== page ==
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Sailor's Story: On The Ground In Afghanistan
by LTJG. Ryan Petrosky

Sep 5, 2008

It’s currently 8 a.m. here in Kabul Afghanistan, exactly nine and a half hours ahead of central standard time. I’m writing this as the first installment in what I hope becomes a series of articles about my unique journey from a Naval Officer serving my country onboard a ship, to a “boots on ground” soldier working with the Army.

As was detailed in an earlier story, my journey began with two months of basic Army training at Fort Riley, KS. Upon completion, 45 of my fellow shipmates and I boarded a chartered civilian airplane in Topeka, KS to start our trip to Afghanistan. We flew in a DC-10 which ironically, was packed to full capacity with members of the Illinois National Guard also flying over to begin tours in Afghanistan. We flew approximately nine hours to Shannon, Ireland for a short layover. We then headed to Manas Air Base in Krgyzstan, a country I couldn’t point out on the map prior to landing there. We stayed there for four days until a flight into Afghanistan was scheduled. At this point, we were all extremely anxious to get to our final destination. When this whole thing began, I never would have thought I would be so anxious to get to Afghanistan.

Once we arrived at Kabul International Airport (KIA), we had to load up on a yellow, armored bus known to those serving here as a “twinkie,” a very fitting name for one of the ugliest, but safest, modes of transportation I have ever seen. It was a short convoy to Camp Phoenix where about half of our 45 Navy personnel would be stationed. The other half would be stationed at another nearby base or dispersed throughout the country where they are needed.

One of the interesting things about the Navy Individual Augmentation (IA) process is that many times, sailors don’t know what their job will be until they actually arrive at their base. This is due to the dynamic nature of working in a war zone. The needs of the coalition forces serving here change on a daily basis, and as members of the military we understand that it is our job to fill in wherever we are needed.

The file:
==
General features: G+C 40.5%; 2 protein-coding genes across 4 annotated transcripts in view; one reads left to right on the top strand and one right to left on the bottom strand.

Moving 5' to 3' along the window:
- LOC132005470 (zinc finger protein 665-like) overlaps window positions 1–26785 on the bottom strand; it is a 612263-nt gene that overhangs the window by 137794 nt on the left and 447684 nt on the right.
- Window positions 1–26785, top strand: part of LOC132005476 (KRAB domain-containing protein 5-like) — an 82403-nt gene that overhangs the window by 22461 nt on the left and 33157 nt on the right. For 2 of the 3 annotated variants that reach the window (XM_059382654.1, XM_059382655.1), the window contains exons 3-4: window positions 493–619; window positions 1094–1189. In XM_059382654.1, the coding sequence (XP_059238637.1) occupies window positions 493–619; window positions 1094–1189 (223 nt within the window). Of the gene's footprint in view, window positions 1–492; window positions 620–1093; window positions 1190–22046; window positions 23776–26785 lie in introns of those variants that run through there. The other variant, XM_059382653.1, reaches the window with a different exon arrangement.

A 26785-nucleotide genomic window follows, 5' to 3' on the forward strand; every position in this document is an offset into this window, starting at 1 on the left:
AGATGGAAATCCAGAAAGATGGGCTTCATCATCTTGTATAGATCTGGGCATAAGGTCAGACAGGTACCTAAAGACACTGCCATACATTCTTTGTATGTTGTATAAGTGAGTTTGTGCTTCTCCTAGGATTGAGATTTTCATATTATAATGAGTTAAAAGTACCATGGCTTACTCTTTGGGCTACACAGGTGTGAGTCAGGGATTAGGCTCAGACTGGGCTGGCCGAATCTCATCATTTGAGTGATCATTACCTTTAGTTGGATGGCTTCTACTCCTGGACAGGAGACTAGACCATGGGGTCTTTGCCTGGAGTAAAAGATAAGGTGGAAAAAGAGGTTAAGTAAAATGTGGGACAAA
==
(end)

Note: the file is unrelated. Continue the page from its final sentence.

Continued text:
I have been dealt this hand exactly. I have served as a logistics and services officer in the Navy for the last three years. However, once I met my new bosses here at Camp Phoenix, I was assigned to the police advisory office. Our office helps to coordinate, plan, and track training for the Afghan National Police forces in the entire country. The police force training is a few years behind the National Army training, so a lot of the process is still being developed. I plan to explain this training in more detail after I have additional time here under my belt, and I understand things better.

We arrived in Kabul on a Thursday. We were a bunch of bright eyed sailors not having a clue what to expect. We had one day of indoctrination classes and then it was time to get to work. I found out that day that I would be going on my first convoy on Sunday. I have to be honest. I was a little nervous and wasn’t sure what to expect. On Sunday morning (right after I watched Illinois lose to Missouri on the Armed Forces Network) we put on all our body armor, loaded up ammo for our weapons, and hopped into two armored SUVs to begin our relatively short trip through Kabul to another base located about 25 minutes away.

There are no traffic laws in Afghanistan. I couldn’t believe how erratic the locals were driving their cars, bicycles, mopeds, and even carriages pulled by donkeys. The Army Major I was riding with seemed completely at ease as we swerved in and out of all the moving obstacles. After an adventurous ride, we made it to our destination. We were there to attend a few meetings to discuss the progress and issues with the police training.

From what I’ve learned so far, my job involves numerous meetings, plenty of work behind a computer, and not much time out in the field encountering enemy contact. I know this makes my family happy, but at times you do find yourself thinking about all the training we go through prior to coming over here. You feel like you owe it to your fellow members of the military to be out there with them doing the dangerous work. I don’t know exactly what the future holds for me here, but I do know I’m happy to be here, and I know this upcoming year will be one of the greatest, if not the greatest, experience of my life. Thank you for all the support from home. From first hand experience, it is that support that allows us to wake up everyday and want to do this. I hope those reading this enjoy it, and I will continue to write every couple weeks with updates on my experiences over here.

My email is

If there are any questions or comments, I will do my best to respond to everyone!


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